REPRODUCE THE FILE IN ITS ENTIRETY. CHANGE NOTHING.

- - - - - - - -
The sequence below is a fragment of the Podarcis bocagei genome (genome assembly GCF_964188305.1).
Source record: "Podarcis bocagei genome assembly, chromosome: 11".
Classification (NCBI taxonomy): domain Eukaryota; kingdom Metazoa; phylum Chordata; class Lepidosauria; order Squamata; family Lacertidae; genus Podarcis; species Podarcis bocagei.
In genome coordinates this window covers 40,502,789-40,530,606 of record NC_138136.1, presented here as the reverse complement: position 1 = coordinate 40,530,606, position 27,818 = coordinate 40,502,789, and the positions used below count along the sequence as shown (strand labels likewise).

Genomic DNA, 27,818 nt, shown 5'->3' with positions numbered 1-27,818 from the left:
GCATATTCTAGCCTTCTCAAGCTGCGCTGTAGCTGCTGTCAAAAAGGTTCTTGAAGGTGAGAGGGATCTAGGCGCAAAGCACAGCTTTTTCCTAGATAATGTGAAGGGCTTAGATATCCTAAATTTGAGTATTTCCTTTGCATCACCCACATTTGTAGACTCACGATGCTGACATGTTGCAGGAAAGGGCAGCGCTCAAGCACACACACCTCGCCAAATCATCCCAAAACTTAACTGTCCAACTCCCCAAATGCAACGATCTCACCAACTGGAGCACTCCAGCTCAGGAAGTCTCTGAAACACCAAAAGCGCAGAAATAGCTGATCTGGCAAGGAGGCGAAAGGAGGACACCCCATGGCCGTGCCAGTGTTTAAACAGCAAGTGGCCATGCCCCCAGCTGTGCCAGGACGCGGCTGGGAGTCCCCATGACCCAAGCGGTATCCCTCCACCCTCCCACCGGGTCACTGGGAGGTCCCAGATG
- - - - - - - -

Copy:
The sequence below is a fragment of the Podarcis bocagei genome (genome assembly GCF_964188305.1).
Source record: "Podarcis bocagei genome assembly, chromosome: 11".
Classification (NCBI taxonomy): domain Eukaryota; kingdom Metazoa; phylum Chordata; class Lepidosauria; order Squamata; family Lacertidae; genus Podarcis; species Podarcis bocagei.
In genome coordinates this window covers 40,502,789-40,530,606 of record NC_138136.1, presented here as the reverse complement: position 1 = coordinate 40,530,606, position 27,818 = coordinate 40,502,789, and the positions used below count along the sequence as shown (strand labels likewise).

Genomic DNA, 27,818 nt, shown 5'->3' with positions numbered 1-27,818 from the left:
GCATATTCTAGCCTTCTCAAGCTGCGCTGTAGCTGCTGTCAAAAAGGTTCTTGAAGGTGAGAGGGATCTAGGCGCAAAGCACAGCTTTTTCCTAGATAATGTGAAGGGCTTAGATATCCTAAATTTGAGTATTTCCTTTGCATCACCCACATTTGTAGACTCACGATGCTGACATGTTGCAGGAAAGGGCAGCGCTCAAGCACACACACCTCGCCAAATCATCCCAAAACTTAACTGTCCAACTCCCCAAATGCAACGATCTCACCAACTGGAGCACTCCAGCTCAGGAAGTCTCTGAAACACCAAAAGCGCAGAAATAGCTGATCTGGCAAGGAGGCGAAAGGAGGACACCCCATGGCCGTGCCAGTGTTTAAACAGCAAGTGGCCATGCCCCCAGCTGTGCCAGGACGCGGCTGGGAGTCCCCATGACCCAAGCGGTATCCCTCCACCCTCCCACCGGGTCACTGGGAGGTCCCAGATG